This is an interesting debate. I think that many points have been valid on both parts. Here’s my take: AskMen.com is a great looking site. It has tons of content, and fresh content is being added daily. They pay to promote their website. Is that wrong? Why would it be. They obviously have the resources that enable them not only to afford high quality promotion, but to offer a great site with great content. They also sell ads for a pretty hefty premium. Is there something wrong with that? No. If they didn’t do something to generate revenue, then they could hardly do much to promote their site, or to keep it up to date with fresh unique content. AskMen wouldn’t be much of a site to look at. The same exact thing can be said about most of the high quality sites that are on the internet. If you were to remove all of the links that were paid for (exchanged for other goods, reciprocated, or otherwise offered some benefit to the links host), you would remove most of the links on the internet. When a user of a forum creates a post and says “Go to this site, it’s got this neat widget you just have to look at”, that link and the context of the link is benefiting the owner of that site by building fresh unique content for that site. It’s benefiting the site being linked to by giving it traffic. It’s benefiting the original poster by giving that person a place that they can host their thoughts and ideas for free as well as offering a great means of entertainment. Nothing in life is free. At the bottom of this page are several paid links without making use of the no-follow attribute. It’s owed to the creator of this page, of this site, that they should be able to reap the benefit of the amount of time spent collecting data and writing this blog. Just like the links in commenter’s names, they took their time to build fresh unique content, and it’s owed them the benefit of a backlink.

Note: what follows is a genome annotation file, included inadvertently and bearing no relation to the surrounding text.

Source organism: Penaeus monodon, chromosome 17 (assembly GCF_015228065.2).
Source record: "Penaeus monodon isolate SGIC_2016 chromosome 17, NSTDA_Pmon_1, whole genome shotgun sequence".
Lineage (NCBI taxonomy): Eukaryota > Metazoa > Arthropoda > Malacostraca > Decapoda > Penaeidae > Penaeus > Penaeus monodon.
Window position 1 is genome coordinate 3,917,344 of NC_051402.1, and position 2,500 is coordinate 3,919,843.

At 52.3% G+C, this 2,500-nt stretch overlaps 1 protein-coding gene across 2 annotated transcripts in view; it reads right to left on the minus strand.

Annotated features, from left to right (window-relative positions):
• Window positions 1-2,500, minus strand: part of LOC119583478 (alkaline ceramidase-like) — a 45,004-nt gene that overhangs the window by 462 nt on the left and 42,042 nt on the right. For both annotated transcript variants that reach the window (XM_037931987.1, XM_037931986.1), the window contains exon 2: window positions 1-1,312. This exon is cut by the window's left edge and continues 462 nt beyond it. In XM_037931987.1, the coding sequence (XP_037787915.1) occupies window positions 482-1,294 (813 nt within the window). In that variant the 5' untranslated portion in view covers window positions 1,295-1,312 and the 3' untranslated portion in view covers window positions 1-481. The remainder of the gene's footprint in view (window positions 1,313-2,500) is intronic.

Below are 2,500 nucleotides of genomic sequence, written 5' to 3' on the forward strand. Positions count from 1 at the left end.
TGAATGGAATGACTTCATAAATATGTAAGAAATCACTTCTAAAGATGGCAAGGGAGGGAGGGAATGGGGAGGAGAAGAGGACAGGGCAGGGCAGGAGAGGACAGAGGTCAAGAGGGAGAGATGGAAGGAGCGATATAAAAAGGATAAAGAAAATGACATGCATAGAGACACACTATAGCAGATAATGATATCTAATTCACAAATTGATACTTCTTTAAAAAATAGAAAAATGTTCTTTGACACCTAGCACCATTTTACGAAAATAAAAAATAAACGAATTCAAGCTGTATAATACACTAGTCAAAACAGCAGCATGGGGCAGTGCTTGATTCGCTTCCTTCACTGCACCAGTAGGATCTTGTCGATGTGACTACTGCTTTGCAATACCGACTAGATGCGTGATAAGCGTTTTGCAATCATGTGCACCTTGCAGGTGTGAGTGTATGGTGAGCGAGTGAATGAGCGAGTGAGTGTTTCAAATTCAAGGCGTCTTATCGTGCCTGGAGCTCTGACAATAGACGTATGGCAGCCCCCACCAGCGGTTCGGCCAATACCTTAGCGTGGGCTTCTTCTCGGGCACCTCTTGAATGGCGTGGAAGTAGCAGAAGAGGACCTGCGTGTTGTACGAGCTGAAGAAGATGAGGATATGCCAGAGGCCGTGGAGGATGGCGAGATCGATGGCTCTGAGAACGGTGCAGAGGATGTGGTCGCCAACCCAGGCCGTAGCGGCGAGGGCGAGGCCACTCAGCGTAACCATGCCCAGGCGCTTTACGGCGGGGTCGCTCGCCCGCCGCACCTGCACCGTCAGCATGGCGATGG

What I’d like to see is Google devalue every link on the internet that somehow benefited someone during the posting of that link(It’s not possible). I think they should try it for a week, and then tell us exactly how many billions of searches they lost to Yahoo, Ask, and MSN, because they weren’t able to provide it’s users with quality search results, or any for that matter. I’ve said this a hundred times, I’m sure I’ll say it hundreds more, it’s not up to Google, or anybody else for that matter, to try to force the people that make up 100% of their content, how they should go about making money.